02.07.2016Dzień, w którym cenzura Sieci w Polsce stała się faktem pl 152 13.04.2015Needless haystacks en 151 12.03.2015e-Dockleracje pl 150 19.01.2015Ban on encryption is not about banning encryption en 149 13.01.2015Not Free as in Beer en pl 148 30.12.2014GPG Key Transition en pl 147 18.12.2014Siła wyższa pl 146 04.12.2014Internet in Poland to be porn-free after all? en pl 145 27.11.2014Block everything! en pl 144 02.11.2014Introducing: rysiek's law of unavoidable consequences en pl 143 09.09.2014Stop paedophilia en pl 142 22.06.2014Even with EME, Mozilla will become "the browser that can't" en 141 21.06.2014EuroDIG 2014 en pl 140 19.06.2014Hacker in the Digital Affairs Council en pl 139 30.05.2014Public consultations and anonymity en pl 138 18.05.2014Why being a pirate is not worth it en pl 137 15.05.2014On Mozilla, DRM and irrelevance en pl 136 14.05.2014Not-quite-good-enough-Mundial en 135 12.04.2014Irresponsible non-disclosure en pl 134 29.03.2014Ecologic, Ford and surveillance en pl 133 15.03.2014Otwórzmy edukację pl 132 10.03.2014Blurry line between private service and public infrastructure en 131 08.03.2014IM IN UR MINISTRY, CONSULTING UR INTERNETZ en pl 130 17.02.2014Encrypted VoIP that works en pl 129 11.02.2014So you want to censor the Internet... en pl 128 02.02.2014This is why we can't have nice IRC en 127 31.01.2014Decentralize where your mouth is en pl 126 30.01.2014A link cannot be illegal en pl 125 30.01.2014Copyright reform debate lives on en pl 124 26.01.2014Neat HaCSS, or let's de-JS the Web a bit en 123 27.12.2013Information Account Number en 122 14.12.2013HaIPu en 121 20.11.2013Friends of TTIP and data protection in Brussels en 120 19.11.2013Social media, Polish Pirates style en pl 119 05.11.2013A rude comment en 118 20.10.2013TEDx Warsaw Women and privacy en pl 117 03.10.2013Copyreform at CopyCamp 2013 en pl 116 22.09.2013Long-expected KMail2 rant en 115 18.09.2013Facebook for schools en 114 12.09.2013In which I call upon United Poland parliamentarians to guarantee citizens the right to Internet free of surveillance en pl 113 08.09.2013Complaintivism en 112 04.09.2013It's his own fault en pl 111 19.08.2013Lies, damn lies, and analytics en pl 110 27.07.2013Shortest Internet censorship debate ever en pl 109 22.07.2013Cómo el compartir información desarraiga los modelos conservadores de negocio en es 108 22.07.2013Posts' markup is now available en pl 107 11.07.2013Kultura wolna i legalna pl 106 07.06.2013Internet is not a problem en pl 105 05.06.2013Libel Culture en 104 17.05.2013Wojtuś Fatalista i wolność w Internecie pl 102 17.05.2013Por qué hallo la licencia -ND como innecesaria y dañina en es pl 101 28.03.2013Wolność nasza codzienna pl 100 17.03.2013Nie wszystko korpo co o wolności w Internecie pl 99 15.03.2013♫ Odpowiadam na e-maile ♫ pl 98 11.02.2013One year anniversary of Anti-ACTA en pl 97 30.01.2013Nie ma haka na słabe dziennikarstwo? pl 96 30.01.2013Fighting Black PR around OER en pl 95 29.01.2013HOWTO: effectively argue against Internet censorship ideas en pl 94 20.11.2012Border conditions for preserving subjectivity in the digital era en pl 93 19.11.2012Social blogosphere en pl 92 07.11.2012Embrace fragmentation en pl 91 02.11.2012SERVICES.TXT en pl 90 24.10.2012Apple por fin saltó por la borda en es 89 24.09.2012Rompiendo los muros del jardín en es pl 88 24.09.2012Minister i Kultura pl 87 24.09.2012Melbourne CryptoParty video message en 86 16.09.2012On sailor's sensitivity, or "the starry heavens above me" en pl 85 22.08.2012Black PR around Polish e-Textbooks en pl 84 15.08.2012Regaty utracone pl 83 24.07.2012Hypochristian Love en 82 24.07.2012Some new Layout Goodness en pl 81 17.07.2012Party 2.0 en pl 80 16.07.2012Prawo autorskie po ACTA pl 79 13.07.2012Party as a system hack en pl 78 10.06.2012Are corporations dangerous only in collusion with governments? en 77 09.06.2012Proxies! Proxies everywhere! en 76 05.06.2012Automagic re-publishing from Twitter to StatusNet en pl 75 18.05.2012TPSA/Orange and GIMP, or a word on 5 users en pl 74 16.05.2012Słowo o Warsztatach MAiC pl 73 15.04.2012Schowaj gadżeta pl 72 05.04.2012Perfect ToDo-oid en 71 27.03.2012Subjectively on Anti-ACTA in Poland en pl 70 25.03.2012On copyright in Budapest en pl 69 23.03.2012Kościoła poczucie odpowiedzialności pl 68 20.03.2012Learning to Internet en pl 67 19.03.2012Kościoła wiara w wiernych pl 66 29.02.2012Brussels Safari #1 - EP press conference and ITRE en pl 65 21.02.2012Because ACTA is passé en pl 64 20.02.2012Privacy of correspondence, EU-style en pl 63 17.02.2012Polish PM on ACTA: I was wrong en pl 62 12.02.2012Anonymous vs Corponymous en pl 61 10.02.2012To have a cookie and dowload it too en pl 60 19.01.2012About ACTA at Polish PM Chancellery en pl 59 19.01.2012Free as in United en pl 58 16.01.2012Towarzystwo czuje się oszukane pl 57 10.01.2012Terms of Using the Service en pl 56 05.01.2012Corporate lack of patriotism en pl 55 04.01.2012Terroristcopters en pl 54 03.01.2012IceWeasel and Privacy en pl 53 28.12.2011Good Uncle Stal... Putin en pl 52 25.12.2011Useful Bash defaults done right en 51 21.12.2011Google Mail, or how mail becomes publication en pl 50 20.12.2011Occupy Gotham en pl 49 11.12.2011Copyfraud en pl 48 08.12.2011Multikino Wikipedia FAIL pl 47 27.11.2011Nie miejsce na pl 46 18.11.2011One-way cutting en pl 45 12.11.2011Tolerancja dla Kościoła pl 44 11.11.2011Users and Citizens en pl 43 30.10.2011Adhocracy and Net4Change en pl 42 18.10.2011War on Fun en pl 41 16.10.2011Boli mnie w krzyżu pl 40 14.10.2011Technocomplacency en pl 39 10.10.2011I Can Haz? pl 37 09.10.2011Election Silence in Poland en pl 38 03.10.2011Kibice i kampania pl 36 02.10.2011E-textbooks, Johnny Mnemonic, business and the Net en pl 35 19.09.2011CC Global Streaming/Summit/Party pl 33 19.09.2011Czy jest coś takiego jak darmowe śniadanie? pl 34 12.09.2011Faktycznie Super pl 32 12.09.2011Diaspora-Based Comment System en 31 11.09.2011Conflict of values en pl 30 06.09.2011Wolność słowa to nie wolność od myślenia ani od krytyki pl 29 06.09.2011On-line privacy and anonymity: case in point en pl 28 04.09.2011On being careful with words en pl 27 03.09.2011W obronie QR Code pl 26 31.08.2011Stolica Nie Tak Święta pl 25 29.08.2011Of malware, hot steam, privacy, using one's brain and paedoparanoia en 24 29.08.2011Kragen Thinking Out Loud en pl 23 18.08.2011Ból, blizny, dziewczyny i wiosła pl 22 07.08.2011Worst. Woodstock. Ever! pl 21 27.07.2011Willpower, productivity and cycling en pl 20 19.07.2011Neo FreeRunner as a WiFi Soundcard en 19 10.07.2011A Weekend with lawyers en pl 18 09.07.2011One step closer to ideal en pl 17 04.07.2011Apostasy in Poland en pl 16 28.06.2011YAFR (Yet Another Facebook Rant) en pl 15 19.06.2011Wiara w priorytety pl 14 17.06.2011Important meetings, fun meetings en pl 13 13.06.2011Ooops I en pl 12 30.05.2011Playing with Node.js en pl 11 25.05.2011Mozilla, Google and the Location Bar en pl 10 24.05.2011At Sector 3.0 conf en pl 9 23.05.2011Layout, CSS and RSS/Atom en pl 8 15.05.2011Startup Weekend Network Fun Fun Fun en 7 11.05.2011Nowy szef Bramy pl 6 10.05.2011World's Smallest Open Source Violin en pl 5 10.05.2011Po kolejnym spotkaniu w KPRM pl 4 08.05.2011Inspiracja na niedzielę pl 3 08.05.2011I horizontally the whole blog is that serious pl 2 07.05.2011I can has brag en pl 1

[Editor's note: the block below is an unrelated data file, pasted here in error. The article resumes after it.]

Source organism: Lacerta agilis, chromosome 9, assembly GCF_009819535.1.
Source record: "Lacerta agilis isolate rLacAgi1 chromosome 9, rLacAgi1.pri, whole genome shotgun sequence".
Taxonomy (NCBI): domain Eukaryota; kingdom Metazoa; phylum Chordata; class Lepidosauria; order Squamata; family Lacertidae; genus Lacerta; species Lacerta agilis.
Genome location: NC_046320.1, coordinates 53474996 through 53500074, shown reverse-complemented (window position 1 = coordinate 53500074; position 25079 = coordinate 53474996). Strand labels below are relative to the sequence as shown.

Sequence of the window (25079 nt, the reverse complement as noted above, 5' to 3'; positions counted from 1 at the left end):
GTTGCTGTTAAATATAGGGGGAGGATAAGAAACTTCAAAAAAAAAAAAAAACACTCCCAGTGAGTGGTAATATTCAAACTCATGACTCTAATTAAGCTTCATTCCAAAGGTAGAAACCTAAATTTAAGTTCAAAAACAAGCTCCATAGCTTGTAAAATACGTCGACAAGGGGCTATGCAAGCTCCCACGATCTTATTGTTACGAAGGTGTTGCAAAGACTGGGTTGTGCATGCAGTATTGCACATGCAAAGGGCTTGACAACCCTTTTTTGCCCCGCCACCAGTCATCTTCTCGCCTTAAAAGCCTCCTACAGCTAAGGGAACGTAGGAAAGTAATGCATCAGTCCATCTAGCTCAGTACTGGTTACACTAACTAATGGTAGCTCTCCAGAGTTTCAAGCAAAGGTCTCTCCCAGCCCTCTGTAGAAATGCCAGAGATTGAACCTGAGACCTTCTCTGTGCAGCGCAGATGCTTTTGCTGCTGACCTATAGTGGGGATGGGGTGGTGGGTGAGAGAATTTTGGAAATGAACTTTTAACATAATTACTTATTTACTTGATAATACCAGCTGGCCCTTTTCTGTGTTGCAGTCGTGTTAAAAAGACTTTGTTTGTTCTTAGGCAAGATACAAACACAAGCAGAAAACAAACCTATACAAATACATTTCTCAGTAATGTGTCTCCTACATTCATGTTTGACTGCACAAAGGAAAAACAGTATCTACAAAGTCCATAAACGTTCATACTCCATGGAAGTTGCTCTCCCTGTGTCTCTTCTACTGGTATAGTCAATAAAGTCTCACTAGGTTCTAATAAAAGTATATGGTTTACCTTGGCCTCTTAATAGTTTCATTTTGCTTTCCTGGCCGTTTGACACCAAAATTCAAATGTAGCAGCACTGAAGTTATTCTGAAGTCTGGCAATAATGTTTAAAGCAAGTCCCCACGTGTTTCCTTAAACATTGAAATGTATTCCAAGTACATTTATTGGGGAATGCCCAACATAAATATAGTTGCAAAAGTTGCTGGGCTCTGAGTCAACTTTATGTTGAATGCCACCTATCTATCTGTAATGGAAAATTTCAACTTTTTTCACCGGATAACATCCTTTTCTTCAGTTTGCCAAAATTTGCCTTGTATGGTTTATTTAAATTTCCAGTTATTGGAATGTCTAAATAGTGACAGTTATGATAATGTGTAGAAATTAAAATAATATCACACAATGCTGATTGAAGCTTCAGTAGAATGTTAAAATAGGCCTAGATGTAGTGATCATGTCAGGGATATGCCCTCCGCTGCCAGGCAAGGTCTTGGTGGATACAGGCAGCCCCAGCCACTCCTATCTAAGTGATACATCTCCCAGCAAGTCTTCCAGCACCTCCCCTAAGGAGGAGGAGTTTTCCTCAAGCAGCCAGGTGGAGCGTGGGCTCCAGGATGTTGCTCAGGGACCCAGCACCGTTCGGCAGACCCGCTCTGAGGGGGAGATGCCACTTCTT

Copyright reform debate lives on